This project aims to investigate the suitability of laser ablation techniques for wind turbine blade cleaning

Project Insights

  • €436,540

    Total Project Costs
  • 4 yr

    Project Duration
  • 2019

    Year Funded

Project Description

It has been well established, by both computational fluid dynamic (CFD) modelling and wind tunnel tests, that the fouling of turbine blades has a dramatic negative effect on their aerodynamic performance, and hence on the wind to electrical energy conversion efficiency (CE). Currently the primary solution is wet cleaning which can be labour intensive, hazardous and dirty. The DCU and UCD project consortium propose laser ablation, i.e., the removal of thin layers of material by irradiation of a surface with a pulsed laser, as an alternative green solution. This process has been applied to the delicate task of cleaning everything from cultural artefacts, such as paintings and sculptures, to large buildings of historic interest. As a side effect, the material ablated by the laser forms a light emitting plasma plume which contains spectral signatures (emission lines and bands) that are fingerprints of the elements constituting the material ablated, allowing them to be classified and quantified. This technique is known as LIBS (laser induced breakdown spectroscopy). In addition, the signatures can be used to identify when all contaminants have been removed and the blade surface is clean. Importantly, the laser beam can be raster scanned over the blade from the ground to clean the whole surface in remote or 'standoff' mode. The overarching objective of this project is to develop and apply standoff laser ablation to both classify and quantify blade fouling and to provide a safe, clean and efficient solution to it for wind energy providers.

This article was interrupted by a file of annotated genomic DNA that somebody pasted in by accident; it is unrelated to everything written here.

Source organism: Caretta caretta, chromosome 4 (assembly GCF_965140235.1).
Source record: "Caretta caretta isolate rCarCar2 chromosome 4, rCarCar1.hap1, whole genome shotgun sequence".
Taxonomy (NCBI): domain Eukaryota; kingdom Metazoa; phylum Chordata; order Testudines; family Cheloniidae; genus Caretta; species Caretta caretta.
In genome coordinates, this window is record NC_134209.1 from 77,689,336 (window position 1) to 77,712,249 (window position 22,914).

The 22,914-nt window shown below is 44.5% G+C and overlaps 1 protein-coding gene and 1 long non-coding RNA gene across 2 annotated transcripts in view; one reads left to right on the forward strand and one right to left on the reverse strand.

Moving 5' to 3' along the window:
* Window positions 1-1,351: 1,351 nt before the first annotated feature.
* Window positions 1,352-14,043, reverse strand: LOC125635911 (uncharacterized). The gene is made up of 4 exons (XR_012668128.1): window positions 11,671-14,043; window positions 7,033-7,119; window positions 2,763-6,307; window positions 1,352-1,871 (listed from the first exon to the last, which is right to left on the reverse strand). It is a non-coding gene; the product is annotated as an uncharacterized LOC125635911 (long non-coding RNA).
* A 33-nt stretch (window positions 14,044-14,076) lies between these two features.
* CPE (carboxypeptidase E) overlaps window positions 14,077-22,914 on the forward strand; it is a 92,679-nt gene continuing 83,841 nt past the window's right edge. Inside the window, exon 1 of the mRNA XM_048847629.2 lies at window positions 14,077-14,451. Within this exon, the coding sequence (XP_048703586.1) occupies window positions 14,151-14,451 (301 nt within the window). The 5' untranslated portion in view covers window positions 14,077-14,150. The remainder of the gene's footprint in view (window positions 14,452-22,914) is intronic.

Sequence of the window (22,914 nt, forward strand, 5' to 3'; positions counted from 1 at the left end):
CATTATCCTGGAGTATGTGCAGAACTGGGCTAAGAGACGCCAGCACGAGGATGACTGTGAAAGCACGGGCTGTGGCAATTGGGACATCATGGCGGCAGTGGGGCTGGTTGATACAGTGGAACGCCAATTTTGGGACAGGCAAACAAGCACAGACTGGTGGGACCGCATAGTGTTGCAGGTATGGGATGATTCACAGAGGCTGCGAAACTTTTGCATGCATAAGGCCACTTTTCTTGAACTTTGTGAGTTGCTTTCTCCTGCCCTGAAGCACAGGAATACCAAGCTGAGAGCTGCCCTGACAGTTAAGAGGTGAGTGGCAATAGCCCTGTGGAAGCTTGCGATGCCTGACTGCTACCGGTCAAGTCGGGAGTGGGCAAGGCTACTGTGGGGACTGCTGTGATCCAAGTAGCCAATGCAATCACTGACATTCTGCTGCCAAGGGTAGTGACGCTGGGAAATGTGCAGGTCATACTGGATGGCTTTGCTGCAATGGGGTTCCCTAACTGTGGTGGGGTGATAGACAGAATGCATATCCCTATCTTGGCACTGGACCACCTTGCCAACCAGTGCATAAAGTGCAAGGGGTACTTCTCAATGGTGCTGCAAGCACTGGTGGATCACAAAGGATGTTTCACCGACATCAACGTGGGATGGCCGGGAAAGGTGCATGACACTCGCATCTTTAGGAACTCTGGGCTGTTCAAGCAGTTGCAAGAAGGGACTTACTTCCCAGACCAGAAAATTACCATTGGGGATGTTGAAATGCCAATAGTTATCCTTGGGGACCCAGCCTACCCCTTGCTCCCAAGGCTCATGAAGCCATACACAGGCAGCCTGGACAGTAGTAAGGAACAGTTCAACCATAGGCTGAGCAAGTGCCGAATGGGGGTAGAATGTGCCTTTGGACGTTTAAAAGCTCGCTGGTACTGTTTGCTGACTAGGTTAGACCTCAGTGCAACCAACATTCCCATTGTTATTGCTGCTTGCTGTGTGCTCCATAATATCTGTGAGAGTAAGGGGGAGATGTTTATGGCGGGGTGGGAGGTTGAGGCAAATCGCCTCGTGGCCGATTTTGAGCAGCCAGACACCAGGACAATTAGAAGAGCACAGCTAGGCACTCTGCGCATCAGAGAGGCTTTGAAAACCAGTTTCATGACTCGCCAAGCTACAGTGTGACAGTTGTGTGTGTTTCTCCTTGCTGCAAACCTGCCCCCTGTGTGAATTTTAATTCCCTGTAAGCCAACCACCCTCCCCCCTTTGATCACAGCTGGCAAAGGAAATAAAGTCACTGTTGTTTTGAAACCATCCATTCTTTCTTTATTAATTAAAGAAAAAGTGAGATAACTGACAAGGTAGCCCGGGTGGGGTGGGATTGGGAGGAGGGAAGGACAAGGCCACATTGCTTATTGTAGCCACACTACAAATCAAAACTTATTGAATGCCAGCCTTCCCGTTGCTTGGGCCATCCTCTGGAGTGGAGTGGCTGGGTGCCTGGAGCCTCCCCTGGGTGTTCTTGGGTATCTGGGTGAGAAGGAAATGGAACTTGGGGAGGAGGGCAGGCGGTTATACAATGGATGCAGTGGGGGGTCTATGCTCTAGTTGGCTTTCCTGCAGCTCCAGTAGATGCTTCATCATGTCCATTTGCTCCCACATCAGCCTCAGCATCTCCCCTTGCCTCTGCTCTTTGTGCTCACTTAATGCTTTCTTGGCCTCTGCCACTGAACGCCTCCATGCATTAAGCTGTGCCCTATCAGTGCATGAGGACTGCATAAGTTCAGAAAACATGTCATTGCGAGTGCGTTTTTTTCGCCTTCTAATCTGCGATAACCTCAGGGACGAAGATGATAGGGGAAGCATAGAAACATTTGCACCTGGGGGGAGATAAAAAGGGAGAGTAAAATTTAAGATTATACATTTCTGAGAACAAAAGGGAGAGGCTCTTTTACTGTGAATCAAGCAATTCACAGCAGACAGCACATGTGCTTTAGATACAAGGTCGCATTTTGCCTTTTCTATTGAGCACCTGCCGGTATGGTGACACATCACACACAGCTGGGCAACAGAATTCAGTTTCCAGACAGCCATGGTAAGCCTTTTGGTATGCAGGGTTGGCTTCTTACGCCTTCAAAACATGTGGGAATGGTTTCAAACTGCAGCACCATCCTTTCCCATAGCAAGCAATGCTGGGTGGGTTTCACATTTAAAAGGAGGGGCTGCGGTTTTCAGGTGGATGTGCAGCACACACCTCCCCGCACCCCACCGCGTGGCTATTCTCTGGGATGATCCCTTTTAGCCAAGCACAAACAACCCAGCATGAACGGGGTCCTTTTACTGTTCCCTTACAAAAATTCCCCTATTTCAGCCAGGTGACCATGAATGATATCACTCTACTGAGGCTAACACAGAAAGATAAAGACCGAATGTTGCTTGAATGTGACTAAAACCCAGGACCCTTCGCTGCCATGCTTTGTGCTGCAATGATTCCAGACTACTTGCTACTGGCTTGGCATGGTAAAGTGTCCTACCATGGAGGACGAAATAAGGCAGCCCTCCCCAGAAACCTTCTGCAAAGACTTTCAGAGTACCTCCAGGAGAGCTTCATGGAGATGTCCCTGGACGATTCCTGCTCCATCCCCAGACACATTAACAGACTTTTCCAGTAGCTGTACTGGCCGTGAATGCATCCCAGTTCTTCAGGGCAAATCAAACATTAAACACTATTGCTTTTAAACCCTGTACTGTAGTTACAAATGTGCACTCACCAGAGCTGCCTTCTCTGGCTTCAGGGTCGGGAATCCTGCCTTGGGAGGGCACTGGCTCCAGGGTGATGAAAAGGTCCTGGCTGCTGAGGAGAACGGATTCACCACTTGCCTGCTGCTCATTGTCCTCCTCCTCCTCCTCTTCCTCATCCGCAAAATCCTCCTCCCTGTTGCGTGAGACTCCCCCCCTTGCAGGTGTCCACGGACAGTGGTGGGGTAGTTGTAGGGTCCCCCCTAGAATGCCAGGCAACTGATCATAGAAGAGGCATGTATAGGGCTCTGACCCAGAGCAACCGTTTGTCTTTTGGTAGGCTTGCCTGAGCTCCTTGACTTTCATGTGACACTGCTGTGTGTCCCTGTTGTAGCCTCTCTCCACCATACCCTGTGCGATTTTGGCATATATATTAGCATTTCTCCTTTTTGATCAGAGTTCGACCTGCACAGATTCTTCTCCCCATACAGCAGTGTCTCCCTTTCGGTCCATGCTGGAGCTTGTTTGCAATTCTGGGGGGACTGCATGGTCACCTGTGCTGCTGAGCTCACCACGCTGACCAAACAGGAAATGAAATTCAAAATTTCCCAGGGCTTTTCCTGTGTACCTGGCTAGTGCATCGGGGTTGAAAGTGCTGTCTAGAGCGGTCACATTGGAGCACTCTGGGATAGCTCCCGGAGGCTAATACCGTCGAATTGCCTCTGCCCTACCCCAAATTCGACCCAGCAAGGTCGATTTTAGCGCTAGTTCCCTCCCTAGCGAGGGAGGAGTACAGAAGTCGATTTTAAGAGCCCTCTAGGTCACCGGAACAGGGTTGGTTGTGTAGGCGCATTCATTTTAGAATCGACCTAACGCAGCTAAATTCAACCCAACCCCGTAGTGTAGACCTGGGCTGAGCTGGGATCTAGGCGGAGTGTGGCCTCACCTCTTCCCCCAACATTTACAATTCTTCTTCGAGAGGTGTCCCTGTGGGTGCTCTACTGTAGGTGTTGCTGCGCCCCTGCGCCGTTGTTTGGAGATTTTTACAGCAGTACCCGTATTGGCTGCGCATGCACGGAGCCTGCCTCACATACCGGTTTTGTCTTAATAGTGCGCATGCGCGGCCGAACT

Project Details

Total Project Cost: €436,540

Funding Agency: SEAI; ESB Group

Year Funded: 2019

Lead Organisation: Dublin City University (DCU)

Partner Organisation(s): University College Dublin (UCD)

John Costello

Lead Researcher